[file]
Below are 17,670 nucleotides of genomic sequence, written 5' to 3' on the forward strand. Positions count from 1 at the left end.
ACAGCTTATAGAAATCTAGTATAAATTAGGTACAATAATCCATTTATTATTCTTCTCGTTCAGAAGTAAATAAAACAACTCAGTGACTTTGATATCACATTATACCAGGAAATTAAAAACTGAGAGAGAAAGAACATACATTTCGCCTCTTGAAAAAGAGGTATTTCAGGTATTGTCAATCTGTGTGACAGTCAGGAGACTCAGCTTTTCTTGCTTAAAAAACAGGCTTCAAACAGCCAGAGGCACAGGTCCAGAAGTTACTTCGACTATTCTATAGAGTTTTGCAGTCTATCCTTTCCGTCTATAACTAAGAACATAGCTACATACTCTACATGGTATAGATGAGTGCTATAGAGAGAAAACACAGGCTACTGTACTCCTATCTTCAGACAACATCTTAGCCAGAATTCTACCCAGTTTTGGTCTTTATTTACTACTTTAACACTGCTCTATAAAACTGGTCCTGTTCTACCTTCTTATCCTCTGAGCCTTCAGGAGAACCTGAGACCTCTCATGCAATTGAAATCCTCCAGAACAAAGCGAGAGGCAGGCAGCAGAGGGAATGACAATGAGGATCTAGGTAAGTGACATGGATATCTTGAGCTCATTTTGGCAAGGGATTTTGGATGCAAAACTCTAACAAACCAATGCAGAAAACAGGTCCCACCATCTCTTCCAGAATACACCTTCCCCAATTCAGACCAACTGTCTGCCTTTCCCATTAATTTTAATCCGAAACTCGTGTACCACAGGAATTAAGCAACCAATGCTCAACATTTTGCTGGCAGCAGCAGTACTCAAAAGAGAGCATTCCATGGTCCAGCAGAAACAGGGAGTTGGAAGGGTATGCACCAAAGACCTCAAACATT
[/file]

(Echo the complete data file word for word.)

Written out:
Below are 17,670 nucleotides of genomic sequence, written 5' to 3' on the forward strand. Positions count from 1 at the left end.
ACAGCTTATAGAAATCTAGTATAAATTAGGTACAATAATCCATTTATTATTCTTCTCGTTCAGAAGTAAATAAAACAACTCAGTGACTTTGATATCACATTATACCAGGAAATTAAAAACTGAGAGAGAAAGAACATACATTTCGCCTCTTGAAAAAGAGGTATTTCAGGTATTGTCAATCTGTGTGACAGTCAGGAGACTCAGCTTTTCTTGCTTAAAAAACAGGCTTCAAACAGCCAGAGGCACAGGTCCAGAAGTTACTTCGACTATTCTATAGAGTTTTGCAGTCTATCCTTTCCGTCTATAACTAAGAACATAGCTACATACTCTACATGGTATAGATGAGTGCTATAGAGAGAAAACACAGGCTACTGTACTCCTATCTTCAGACAACATCTTAGCCAGAATTCTACCCAGTTTTGGTCTTTATTTACTACTTTAACACTGCTCTATAAAACTGGTCCTGTTCTACCTTCTTATCCTCTGAGCCTTCAGGAGAACCTGAGACCTCTCATGCAATTGAAATCCTCCAGAACAAAGCGAGAGGCAGGCAGCAGAGGGAATGACAATGAGGATCTAGGTAAGTGACATGGATATCTTGAGCTCATTTTGGCAAGGGATTTTGGATGCAAAACTCTAACAAACCAATGCAGAAAACAGGTCCCACCATCTCTTCCAGAATACACCTTCCCCAATTCAGACCAACTGTCTGCCTTTCCCATTAATTTTAATCCGAAACTCGTGTACCACAGGAATTAAGCAACCAATGCTCAACATTTTGCTGGCAGCAGCAGTACTCAAAAGAGAGCATTCCATGGTCCAGCAGAAACAGGGAGTTGGAAGGGTATGCACCAAAGACCTCAAACATT